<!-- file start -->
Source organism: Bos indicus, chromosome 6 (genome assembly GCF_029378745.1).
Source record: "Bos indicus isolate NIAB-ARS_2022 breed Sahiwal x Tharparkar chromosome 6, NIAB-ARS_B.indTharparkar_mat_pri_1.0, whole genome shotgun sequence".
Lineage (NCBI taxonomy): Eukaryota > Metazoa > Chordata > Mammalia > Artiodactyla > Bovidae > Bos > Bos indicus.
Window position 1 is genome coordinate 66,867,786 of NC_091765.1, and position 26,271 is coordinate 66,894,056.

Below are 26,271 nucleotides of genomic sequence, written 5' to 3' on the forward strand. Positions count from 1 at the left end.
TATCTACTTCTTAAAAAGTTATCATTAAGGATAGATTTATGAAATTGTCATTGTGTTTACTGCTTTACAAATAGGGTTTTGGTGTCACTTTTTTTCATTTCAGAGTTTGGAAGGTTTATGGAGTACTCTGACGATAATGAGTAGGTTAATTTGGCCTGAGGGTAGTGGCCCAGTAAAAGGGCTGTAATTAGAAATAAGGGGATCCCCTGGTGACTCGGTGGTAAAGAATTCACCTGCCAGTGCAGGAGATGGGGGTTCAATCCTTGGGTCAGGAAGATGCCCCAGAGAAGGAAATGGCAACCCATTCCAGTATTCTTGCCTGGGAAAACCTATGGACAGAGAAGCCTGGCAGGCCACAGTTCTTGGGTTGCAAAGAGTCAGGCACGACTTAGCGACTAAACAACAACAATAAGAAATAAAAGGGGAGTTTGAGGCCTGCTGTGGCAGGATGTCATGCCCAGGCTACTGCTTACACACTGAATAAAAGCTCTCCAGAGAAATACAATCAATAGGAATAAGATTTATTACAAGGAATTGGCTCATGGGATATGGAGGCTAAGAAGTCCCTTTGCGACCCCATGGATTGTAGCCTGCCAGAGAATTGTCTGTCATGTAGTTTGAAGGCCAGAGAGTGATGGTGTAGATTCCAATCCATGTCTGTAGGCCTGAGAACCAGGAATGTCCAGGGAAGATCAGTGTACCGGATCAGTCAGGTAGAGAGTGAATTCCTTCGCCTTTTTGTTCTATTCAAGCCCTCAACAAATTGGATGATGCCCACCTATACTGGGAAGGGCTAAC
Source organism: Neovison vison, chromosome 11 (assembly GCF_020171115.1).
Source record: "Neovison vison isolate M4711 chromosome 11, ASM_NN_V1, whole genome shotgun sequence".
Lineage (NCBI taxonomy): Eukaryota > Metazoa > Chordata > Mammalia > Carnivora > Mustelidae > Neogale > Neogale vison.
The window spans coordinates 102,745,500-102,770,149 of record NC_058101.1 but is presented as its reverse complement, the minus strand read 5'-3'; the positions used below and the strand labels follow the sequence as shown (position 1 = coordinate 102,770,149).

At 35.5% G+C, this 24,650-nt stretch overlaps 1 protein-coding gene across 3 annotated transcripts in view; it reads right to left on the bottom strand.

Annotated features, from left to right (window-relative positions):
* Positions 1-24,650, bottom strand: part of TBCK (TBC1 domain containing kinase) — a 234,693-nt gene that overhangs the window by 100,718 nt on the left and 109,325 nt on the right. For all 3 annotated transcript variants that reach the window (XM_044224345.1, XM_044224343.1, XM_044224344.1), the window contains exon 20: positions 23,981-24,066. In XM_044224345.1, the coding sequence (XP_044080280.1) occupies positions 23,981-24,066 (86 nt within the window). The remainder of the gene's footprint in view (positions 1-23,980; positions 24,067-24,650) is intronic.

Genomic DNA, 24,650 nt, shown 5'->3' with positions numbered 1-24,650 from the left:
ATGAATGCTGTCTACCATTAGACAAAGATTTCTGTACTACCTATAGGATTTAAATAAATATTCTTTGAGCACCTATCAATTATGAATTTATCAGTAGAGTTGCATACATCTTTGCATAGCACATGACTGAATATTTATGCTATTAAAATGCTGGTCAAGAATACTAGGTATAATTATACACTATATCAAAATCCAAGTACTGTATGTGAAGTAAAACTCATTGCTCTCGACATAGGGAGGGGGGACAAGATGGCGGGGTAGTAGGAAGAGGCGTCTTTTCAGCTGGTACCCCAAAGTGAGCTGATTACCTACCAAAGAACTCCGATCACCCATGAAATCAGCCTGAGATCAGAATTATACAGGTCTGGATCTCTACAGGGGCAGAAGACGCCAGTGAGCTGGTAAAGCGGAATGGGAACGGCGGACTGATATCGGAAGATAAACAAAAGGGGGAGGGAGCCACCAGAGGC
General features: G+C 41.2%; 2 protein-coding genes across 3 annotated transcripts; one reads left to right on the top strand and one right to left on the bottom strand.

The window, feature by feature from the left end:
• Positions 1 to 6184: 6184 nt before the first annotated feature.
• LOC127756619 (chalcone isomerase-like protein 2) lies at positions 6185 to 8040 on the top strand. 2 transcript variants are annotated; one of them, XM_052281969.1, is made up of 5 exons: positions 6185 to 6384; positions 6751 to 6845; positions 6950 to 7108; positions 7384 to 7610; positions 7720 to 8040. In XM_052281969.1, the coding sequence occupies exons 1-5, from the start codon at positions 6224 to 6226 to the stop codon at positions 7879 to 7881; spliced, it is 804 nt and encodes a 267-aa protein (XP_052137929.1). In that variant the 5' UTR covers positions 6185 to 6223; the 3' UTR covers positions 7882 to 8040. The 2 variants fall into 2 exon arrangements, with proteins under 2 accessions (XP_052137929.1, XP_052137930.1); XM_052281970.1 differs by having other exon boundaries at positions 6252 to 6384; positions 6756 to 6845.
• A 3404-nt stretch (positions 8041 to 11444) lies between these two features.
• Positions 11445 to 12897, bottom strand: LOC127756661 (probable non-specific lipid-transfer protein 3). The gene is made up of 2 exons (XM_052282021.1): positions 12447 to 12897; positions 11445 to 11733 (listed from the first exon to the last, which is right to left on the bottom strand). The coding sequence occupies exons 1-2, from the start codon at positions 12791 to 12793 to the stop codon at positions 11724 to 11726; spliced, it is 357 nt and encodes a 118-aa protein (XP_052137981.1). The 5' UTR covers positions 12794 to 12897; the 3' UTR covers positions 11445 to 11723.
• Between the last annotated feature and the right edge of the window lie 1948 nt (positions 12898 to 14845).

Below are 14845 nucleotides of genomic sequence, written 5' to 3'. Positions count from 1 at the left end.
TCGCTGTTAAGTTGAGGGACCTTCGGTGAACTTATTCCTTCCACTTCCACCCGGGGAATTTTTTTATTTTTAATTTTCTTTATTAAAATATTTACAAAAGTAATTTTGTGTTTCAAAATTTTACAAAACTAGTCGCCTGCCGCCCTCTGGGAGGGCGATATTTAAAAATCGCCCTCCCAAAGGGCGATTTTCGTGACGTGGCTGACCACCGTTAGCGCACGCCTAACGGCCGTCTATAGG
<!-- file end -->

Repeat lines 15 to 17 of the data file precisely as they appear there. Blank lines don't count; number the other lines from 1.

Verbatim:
ATGAATGCTGTCTACCATTAGACAAAGATTTCTGTACTACCTATAGGATTTAAATAAATATTCTTTGAGCACCTATCAATTATGAATTTATCAGTAGAGTTGCATACATCTTTGCATAGCACATGACTGAATATTTATGCTATTAAAATGCTGGTCAAGAATACTAGGTATAATTATACACTATATCAAAATCCAAGTACTGTATGTGAAGTAAAACTCATTGCTCTCGACATAGGGAGGGGGGACAAGATGGCGGGGTAGTAGGAAGAGGCGTCTTTTCAGCTGGTACCCCAAAGTGAGCTGATTACCTACCAAAGAACTCCGATCACCCATGAAATCAGCCTGAGATCAGAATTATACAGGTCTGGATCTCTACAGGGGCAGAAGACGCCAGTGAGCTGGTAAAGCGGAATGGGAACGGCGGACTGATATCGGAAGATAAACAAAAGGGGGAGGGAGCCACCAGAGGC
General features: G+C 41.2%; 2 protein-coding genes across 3 annotated transcripts; one reads left to right on the top strand and one right to left on the bottom strand.

The window, feature by feature from the left end: